Zimbabwe + 1 more

Zim refugees struggle in exile

Germano Vera Cruz

Maputo - Mawise Gumba was confident that he would have little trouble finding work in his old profession as a maths teacher when he turned his back on his native Zimbabwe and crossed the border into Mozambique.

But like so many of the estimated three million Zimbabweans who have fled the chaos of President Robert Mugabe, he found that his qualifications counted for little in a country that was once seen as a poor relation.

"I've had a pretty hard time of it so far: hunger, thirst, sleeping in the street - the whole lot," says the 38-year-old who now has to hawk traditional sculptures and paintings from a street stall in the capital Maputo.

"I thought that I would be easily able to get work as a teacher but when I got here I found that it was impossible because of my lack of Portuguese so I had to set up this stall."

Zimbabwe was considered one of Africa's post-colonial success stories in the first two decades after independence from Britain in 1980, with Mugabe credited with producing one of the continent's best educated populations.

Downward spiral

In contrast, Mozambique spent the 1980s mired in civil war that continues to stunt the growth of the former Portuguese colony which had gained independence five years earlier than its western neighbour.

But a programme of land reforms launched in 2000, involving the often violent expropriation of white-owned farms, precipitated a downward spiral in the economy of Zimbabwe. It now has the highest inflation rate in the world at 1 730 percent and 80% of the population is living in poverty.

"I left when I decided that for as long as Mugabe stays in power, the situation is only going to get worse," says Gumba.

While Gumba came to a decision to quit his homeland a couple of years, journalist Mike Mpani wanted to stay and try and bring about the 83-year-old Mugabe's downfall.

But Mpani, an active supporter of Zimbabwe's main opposition Movement for Democratic Change (MDC), eventually fled at the start of the year when he began to worry about his personal security.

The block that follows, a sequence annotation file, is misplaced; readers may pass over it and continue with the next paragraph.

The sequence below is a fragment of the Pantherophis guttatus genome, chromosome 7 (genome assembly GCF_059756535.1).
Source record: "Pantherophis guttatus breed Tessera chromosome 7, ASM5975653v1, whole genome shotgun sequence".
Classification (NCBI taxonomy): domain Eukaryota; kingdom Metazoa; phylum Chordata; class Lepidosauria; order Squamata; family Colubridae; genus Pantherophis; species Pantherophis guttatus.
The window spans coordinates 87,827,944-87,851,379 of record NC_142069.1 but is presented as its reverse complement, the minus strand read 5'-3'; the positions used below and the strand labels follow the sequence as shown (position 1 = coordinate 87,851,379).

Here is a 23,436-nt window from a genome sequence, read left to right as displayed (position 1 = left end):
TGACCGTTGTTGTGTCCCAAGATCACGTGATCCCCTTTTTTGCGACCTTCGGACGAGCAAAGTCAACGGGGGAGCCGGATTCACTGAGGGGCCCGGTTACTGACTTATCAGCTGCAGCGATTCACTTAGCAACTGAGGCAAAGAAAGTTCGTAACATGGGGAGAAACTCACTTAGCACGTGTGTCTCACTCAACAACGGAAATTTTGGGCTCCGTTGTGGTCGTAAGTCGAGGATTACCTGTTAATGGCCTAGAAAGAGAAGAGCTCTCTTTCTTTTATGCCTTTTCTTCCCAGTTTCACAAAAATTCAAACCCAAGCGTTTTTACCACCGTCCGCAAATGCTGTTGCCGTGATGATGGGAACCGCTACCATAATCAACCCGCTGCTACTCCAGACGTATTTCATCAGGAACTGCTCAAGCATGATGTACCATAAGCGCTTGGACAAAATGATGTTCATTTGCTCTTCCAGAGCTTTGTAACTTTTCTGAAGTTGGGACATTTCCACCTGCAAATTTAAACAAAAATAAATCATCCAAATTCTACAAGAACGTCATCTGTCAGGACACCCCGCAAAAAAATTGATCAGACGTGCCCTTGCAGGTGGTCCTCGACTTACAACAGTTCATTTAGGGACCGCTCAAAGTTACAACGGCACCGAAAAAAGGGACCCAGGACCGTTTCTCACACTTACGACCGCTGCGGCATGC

"Towards the end of last year, by taking part in a public protest, and through my articles, my membership of the MDC became clear.

"After that, both myself and a number of other MDC supporters were arrested and beaten by Mugabe's men. They threatened that we would end up dead if we continued campaigning for our party."

Even more repressive

The political climate has become even more repressive in the last few weeks with the authorities announcing a ban on political protests in February and then crushing a planned mass prayer rally, assaulting MDC leader Morgan Tsvangirai and other opposition activists in the process.

Accompanied by a fellow activist, Mpani travelled across Zimbabwe by bus and crossed the border into the central Mozambican province of Manica before eventually making it to the capital, without a cent to his name.

"When we arrived in Maputo, we had nothing. After two days, we went to the UNHCR (the United Nations' refugee agency).

"They told us that they couldn't do anything for us. But even so, they gave us some money to buy some food and to catch the bus to wherever we want."

Mozambique, in common with all the countries in southern Africa, does not accord refugee status to those who flee Zimbabwe.

"Since the end of the year, nearly a thousand Zimbabweans, especially in Manica province, have come to see us and asked for refugee status."

"But that's not possible at the moment", a source at the national migration office said, speaking on condition of anonymity.

'Largely impotent'

"All that we can do is to advise them to go to the immigration services to see if there is another way to regularise their stay," added Alberto de Deus, director of Mozambique's national refugee support institute (INAR).

The UNHCR, which drew up a special emergency plan to deal with Zimbabwean refugees, estimates that around 5 000 of them need help in Mozambique but admits that it is largely impotent.

"At the end of last year, we wrote to the Mozambican government asking it to change their stance but we have not received any response so far," said Victoria Akyeampong, the UN agency's local representative.

"Many Zimbabweans come to us for help ... We give them enough money to buy food for a couple of weeks and to travel where they want to go. It's all we can do."

Mpani has used the money to rent out a small room in Maputo but he has no intention of hanging around in Mozambique for the long-term.

"I am giving some English courses, while waiting for something better. I am going to try and get to South Africa. I have some family over there."

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